Viktor Stalberg making fast progress on second line
BY ADAM L. JAHNS firstname.lastname@example.org March 30, 2012 11:52PM
Joel Quenneville said Viktor Stalberg had a “special game” Thursday against the Blues. | Nam Y. Huh~AP
The facts: 7, Ch. 9, 720-AM.
Updated: May 1, 2012 8:34AM
Typically, stars such as Patrick Kane or Marian Hossa are praised for dominating a game despite not denting the scoresheet.
But Viktor Stalberg had one of those games Thursday, and it came against the St. Louis Blues, the stingiest team in the NHL.
“It was a special game for him,” coach Joel Quenneville said after the Hawks defeated the Blues 4-3 in a shootout. “I know he’s had some good games, but I’d put that in the list at the top of it, as far as the impact and the influence he had shift to shift. I thought his linemates [Patrick Sharp and Marcus Kruger] complemented him as well.”
It’s just another indication of the progress Stalberg, once called an “intriguing package” by general manager Stan Bowman, has made in just his second full NHL season. As Quenneville said, he no longer is the one always complementing others.
Sharp still might be the driving force behind the second line’s success, but Stalberg’s speed and overall improvement have carried the line for shifts. The way Sharp, Kruger and Stalberg have played together raises the argument that they should stick together once center Jonathan Toews (concussion) returns.
Last year, Stalberg whizzed past everyone, but he missed on scoring chances. He also stayed to the outside too much. Now, Stalberg said he has learned how to use that game-breaking speed more effectively.
“I’m getting better at slowing down and accelerating than I have in the past, instead of just going full speed the whole way,” said Stalberg, who had one assist against the Blues. “I’ve gotten more confidence in terms of where to use it and when not to, where you can try and make a move and beat a guy.”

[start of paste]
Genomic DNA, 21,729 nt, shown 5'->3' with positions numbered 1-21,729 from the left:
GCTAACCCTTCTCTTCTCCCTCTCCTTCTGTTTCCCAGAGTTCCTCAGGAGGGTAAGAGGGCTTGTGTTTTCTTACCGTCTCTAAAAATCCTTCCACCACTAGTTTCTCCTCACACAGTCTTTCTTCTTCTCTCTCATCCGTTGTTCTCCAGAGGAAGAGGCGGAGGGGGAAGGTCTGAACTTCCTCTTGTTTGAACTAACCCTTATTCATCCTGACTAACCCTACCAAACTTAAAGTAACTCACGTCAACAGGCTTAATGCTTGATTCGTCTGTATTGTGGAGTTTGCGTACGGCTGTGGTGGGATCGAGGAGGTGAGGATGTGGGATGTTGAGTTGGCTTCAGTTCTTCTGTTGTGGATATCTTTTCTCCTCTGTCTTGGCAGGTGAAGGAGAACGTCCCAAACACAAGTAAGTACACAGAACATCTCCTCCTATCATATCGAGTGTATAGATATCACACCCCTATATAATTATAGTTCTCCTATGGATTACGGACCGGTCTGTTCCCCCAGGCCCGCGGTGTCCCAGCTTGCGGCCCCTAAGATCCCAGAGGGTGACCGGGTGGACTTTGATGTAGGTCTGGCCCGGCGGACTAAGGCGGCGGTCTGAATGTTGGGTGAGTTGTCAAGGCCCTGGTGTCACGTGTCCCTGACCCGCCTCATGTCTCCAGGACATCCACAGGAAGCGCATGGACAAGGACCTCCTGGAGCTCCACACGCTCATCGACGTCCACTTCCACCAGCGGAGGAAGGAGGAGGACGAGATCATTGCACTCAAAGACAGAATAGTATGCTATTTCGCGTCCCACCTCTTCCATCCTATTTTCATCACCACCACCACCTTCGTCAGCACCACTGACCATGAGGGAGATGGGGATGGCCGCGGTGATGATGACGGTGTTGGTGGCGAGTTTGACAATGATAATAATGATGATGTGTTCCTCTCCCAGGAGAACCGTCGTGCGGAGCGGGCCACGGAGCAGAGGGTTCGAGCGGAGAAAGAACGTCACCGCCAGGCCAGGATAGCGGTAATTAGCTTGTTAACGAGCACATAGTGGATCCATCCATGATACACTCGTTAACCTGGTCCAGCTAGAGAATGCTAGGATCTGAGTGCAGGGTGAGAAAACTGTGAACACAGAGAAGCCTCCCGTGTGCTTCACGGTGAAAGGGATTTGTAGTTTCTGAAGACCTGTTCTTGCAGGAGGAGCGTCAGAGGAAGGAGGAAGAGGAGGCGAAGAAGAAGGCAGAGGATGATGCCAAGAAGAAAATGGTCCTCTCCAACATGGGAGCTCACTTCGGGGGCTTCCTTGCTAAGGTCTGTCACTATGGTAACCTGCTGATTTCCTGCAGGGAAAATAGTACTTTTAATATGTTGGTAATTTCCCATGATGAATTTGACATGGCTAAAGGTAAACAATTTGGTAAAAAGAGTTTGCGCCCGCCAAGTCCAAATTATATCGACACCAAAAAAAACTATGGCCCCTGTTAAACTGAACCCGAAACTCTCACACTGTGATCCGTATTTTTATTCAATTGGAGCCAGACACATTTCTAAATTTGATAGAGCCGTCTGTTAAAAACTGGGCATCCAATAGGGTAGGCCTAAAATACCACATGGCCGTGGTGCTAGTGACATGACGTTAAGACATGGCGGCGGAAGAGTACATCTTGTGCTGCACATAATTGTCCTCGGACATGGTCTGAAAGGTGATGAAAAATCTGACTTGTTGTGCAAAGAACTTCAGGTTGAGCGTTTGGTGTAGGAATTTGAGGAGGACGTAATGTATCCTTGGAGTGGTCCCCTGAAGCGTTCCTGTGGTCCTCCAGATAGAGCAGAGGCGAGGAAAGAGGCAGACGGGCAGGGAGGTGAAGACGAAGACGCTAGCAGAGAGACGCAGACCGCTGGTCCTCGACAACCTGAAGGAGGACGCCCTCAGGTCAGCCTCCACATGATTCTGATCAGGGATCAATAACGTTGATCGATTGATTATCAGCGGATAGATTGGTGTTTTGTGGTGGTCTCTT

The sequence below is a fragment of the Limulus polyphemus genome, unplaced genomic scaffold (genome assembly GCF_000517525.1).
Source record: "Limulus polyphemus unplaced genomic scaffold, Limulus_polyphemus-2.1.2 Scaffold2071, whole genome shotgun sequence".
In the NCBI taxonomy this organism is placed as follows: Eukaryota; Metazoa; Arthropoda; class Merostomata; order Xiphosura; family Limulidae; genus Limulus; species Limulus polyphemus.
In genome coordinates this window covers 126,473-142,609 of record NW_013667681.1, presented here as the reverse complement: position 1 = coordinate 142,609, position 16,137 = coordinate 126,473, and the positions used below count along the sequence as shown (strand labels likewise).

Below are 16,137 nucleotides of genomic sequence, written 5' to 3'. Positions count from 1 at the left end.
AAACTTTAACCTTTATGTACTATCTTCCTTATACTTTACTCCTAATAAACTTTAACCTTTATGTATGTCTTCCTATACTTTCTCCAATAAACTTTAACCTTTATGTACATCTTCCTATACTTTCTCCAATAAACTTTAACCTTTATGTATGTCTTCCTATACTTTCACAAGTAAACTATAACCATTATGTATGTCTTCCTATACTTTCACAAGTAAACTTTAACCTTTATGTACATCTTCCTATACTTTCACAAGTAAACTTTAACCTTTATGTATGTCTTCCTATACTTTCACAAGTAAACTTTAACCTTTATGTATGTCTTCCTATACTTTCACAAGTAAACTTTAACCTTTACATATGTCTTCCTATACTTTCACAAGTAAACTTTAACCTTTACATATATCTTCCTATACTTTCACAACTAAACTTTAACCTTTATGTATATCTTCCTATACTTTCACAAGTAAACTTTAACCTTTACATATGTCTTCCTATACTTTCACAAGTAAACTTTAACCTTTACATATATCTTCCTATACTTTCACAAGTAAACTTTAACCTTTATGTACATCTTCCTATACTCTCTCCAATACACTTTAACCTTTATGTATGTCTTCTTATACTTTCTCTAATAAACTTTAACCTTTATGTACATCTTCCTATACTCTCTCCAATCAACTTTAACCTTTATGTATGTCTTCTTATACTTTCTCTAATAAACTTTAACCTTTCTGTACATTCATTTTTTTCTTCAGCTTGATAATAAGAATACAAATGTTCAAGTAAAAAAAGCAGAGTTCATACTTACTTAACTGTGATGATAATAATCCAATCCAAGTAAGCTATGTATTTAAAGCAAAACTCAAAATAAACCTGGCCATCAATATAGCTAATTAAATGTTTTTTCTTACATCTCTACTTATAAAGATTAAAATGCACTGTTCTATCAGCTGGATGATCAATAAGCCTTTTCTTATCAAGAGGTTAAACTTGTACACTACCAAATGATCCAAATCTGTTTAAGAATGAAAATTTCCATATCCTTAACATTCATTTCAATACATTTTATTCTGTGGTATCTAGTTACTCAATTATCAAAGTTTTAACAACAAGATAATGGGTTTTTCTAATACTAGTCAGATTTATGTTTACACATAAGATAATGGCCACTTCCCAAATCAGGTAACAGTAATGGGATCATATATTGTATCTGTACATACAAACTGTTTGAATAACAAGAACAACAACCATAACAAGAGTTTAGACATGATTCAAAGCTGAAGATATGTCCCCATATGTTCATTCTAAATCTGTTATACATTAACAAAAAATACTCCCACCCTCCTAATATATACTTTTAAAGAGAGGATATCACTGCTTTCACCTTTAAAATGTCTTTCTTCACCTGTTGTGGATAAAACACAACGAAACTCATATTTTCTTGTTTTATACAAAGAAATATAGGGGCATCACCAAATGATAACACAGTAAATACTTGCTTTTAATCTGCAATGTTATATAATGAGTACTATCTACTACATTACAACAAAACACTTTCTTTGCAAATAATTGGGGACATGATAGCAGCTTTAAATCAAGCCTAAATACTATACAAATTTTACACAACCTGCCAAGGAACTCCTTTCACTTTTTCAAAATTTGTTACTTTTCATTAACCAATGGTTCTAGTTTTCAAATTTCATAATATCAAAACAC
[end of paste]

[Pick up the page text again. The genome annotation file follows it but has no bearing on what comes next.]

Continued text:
Stalberg’s centers like using that speed, too. When Stalberg was on Dave Bolland’s checking line, Bolland said he preferred to flip the puck out of the zone or bounce it off the boards and let Stalberg chase it to nullify opponents’ time in the offensive zone.
“I think I’ve been a lot more effective in all zones,” Stalberg said. “I’m getting more starts in our own end and little things like that. It shows the confidence in me coming from the coaches.”
But they’re not ready to use him on the power play. All of Stalberg’s 40 points have come at even strength. He has played only 22:46 on the power play all season. Part of the issue is that Stalberg is best used on the outside, while the spot most often switched on the power play is in front of the net.
“I obviously want to be there,” Stalberg said. “Everyone wants to be on the power play. But looking at our depth in our lineup in terms of what spots I could take on the power play, it’s pretty tough to take Kane, Hossa, Toews or Sharp out of that, either down low or the half-board spots. It’s not much of a case to argue. It’s just how it is.”
That hasn’t prevented the 26-year-old from making an impact. Stalberg has three goals and eight points in the last nine games.
“The key to our line is [Stalberg’s] speed,” Sharp said. “He gets on every puck, and you can see the confidence in his game grow and grow every night.”